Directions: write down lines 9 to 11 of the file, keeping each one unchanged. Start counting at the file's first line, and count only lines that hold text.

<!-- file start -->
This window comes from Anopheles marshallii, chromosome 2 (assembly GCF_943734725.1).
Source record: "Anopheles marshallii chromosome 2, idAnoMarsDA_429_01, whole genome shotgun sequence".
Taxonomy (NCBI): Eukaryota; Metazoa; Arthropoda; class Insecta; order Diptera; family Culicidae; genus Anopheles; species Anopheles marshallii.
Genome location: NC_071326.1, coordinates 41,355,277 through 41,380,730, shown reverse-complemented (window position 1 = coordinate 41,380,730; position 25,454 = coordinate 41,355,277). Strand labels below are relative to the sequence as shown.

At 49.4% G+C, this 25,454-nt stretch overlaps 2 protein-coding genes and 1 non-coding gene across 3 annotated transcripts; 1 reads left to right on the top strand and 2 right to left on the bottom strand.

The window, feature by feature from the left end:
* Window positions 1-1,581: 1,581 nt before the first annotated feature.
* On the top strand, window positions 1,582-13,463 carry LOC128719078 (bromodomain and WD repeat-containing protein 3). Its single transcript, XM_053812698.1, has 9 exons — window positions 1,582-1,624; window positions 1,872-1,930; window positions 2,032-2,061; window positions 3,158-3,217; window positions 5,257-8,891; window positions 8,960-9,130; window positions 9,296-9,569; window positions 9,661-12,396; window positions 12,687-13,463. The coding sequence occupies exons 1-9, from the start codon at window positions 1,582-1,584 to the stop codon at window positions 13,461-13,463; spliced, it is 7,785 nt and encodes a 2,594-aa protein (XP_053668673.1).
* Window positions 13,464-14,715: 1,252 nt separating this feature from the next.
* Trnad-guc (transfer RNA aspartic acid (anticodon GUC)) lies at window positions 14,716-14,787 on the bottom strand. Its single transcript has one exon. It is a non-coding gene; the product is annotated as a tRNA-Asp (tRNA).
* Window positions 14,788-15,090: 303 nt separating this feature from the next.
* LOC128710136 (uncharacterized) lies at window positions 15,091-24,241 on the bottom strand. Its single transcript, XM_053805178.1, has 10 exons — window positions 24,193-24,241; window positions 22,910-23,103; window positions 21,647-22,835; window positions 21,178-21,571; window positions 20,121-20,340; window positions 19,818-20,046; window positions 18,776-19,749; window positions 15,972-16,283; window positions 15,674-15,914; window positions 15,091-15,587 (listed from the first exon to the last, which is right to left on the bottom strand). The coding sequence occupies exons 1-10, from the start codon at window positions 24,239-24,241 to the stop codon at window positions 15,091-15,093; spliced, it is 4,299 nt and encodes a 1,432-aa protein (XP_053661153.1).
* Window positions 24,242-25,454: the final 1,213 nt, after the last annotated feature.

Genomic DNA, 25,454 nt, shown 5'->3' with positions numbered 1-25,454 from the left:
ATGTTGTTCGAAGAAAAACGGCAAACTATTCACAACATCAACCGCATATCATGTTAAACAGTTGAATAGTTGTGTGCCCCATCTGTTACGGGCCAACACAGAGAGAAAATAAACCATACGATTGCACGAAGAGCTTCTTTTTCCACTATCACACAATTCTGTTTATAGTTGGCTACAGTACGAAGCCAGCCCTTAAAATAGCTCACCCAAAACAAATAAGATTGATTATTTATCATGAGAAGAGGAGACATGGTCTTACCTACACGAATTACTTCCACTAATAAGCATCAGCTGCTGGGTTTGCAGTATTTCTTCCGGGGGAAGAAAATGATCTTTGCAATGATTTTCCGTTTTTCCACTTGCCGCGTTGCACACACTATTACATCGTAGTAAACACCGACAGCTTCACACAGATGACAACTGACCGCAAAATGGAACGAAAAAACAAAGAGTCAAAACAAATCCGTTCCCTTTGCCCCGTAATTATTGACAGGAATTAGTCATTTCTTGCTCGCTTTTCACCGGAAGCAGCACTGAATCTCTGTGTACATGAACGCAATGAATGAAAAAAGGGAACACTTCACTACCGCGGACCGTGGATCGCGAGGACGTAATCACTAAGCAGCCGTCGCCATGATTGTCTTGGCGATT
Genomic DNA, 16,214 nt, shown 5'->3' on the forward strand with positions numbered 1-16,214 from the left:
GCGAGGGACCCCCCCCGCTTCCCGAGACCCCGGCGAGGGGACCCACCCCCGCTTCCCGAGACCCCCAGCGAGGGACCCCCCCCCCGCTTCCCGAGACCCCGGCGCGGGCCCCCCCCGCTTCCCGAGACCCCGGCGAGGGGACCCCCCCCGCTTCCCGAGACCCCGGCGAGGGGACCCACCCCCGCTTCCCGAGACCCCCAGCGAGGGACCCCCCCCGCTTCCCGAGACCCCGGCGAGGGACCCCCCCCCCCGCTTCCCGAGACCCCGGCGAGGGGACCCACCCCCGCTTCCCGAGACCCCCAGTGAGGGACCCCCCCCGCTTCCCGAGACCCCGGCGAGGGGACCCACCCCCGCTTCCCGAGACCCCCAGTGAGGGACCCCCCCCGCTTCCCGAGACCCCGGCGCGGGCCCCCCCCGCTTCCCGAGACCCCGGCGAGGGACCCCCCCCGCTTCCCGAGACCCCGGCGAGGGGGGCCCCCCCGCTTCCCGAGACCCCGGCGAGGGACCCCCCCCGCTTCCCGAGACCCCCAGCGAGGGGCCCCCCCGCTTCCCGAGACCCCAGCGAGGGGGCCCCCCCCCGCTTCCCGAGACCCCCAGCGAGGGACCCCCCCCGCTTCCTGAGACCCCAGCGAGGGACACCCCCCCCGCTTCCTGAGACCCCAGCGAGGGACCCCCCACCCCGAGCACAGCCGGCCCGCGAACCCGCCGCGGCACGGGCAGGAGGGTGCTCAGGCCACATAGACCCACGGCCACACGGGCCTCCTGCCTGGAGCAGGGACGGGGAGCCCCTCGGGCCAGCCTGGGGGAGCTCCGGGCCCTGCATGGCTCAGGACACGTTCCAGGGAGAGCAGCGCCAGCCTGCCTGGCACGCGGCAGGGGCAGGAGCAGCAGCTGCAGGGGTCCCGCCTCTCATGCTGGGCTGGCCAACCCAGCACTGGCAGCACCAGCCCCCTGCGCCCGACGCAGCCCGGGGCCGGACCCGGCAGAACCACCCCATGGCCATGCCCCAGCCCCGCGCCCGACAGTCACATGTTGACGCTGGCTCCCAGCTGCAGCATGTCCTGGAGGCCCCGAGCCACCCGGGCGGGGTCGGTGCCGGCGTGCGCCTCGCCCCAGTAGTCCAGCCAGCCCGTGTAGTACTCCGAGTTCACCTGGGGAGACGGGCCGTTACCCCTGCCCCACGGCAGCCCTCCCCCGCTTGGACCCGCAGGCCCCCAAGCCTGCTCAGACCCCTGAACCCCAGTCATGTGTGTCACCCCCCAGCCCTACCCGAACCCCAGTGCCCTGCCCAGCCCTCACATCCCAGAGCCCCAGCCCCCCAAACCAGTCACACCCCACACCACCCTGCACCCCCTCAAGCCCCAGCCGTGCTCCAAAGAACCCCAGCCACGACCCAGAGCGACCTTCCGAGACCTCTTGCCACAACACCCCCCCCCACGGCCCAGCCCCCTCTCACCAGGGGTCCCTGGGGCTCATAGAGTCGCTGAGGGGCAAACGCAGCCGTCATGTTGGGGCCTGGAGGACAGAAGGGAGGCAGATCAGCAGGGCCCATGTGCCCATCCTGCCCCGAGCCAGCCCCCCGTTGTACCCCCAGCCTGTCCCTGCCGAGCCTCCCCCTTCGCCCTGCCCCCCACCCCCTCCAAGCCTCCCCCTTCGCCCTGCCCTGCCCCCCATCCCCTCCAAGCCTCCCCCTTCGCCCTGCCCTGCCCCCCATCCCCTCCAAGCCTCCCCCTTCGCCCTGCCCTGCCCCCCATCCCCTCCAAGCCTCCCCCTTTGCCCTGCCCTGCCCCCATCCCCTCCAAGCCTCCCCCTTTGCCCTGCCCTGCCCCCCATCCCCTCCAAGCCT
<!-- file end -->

* Window positions 13,464-14,715: 1,252 nt separating this feature from the next.
* Trnad-guc (transfer RNA aspartic acid (anticodon GUC)) lies at window positions 14,716-14,787 on the bottom strand. Its single transcript has one exon. It is a non-coding gene; the product is annotated as a tRNA-Asp (tRNA).
* Window positions 14,788-15,090: 303 nt separating this feature from the next.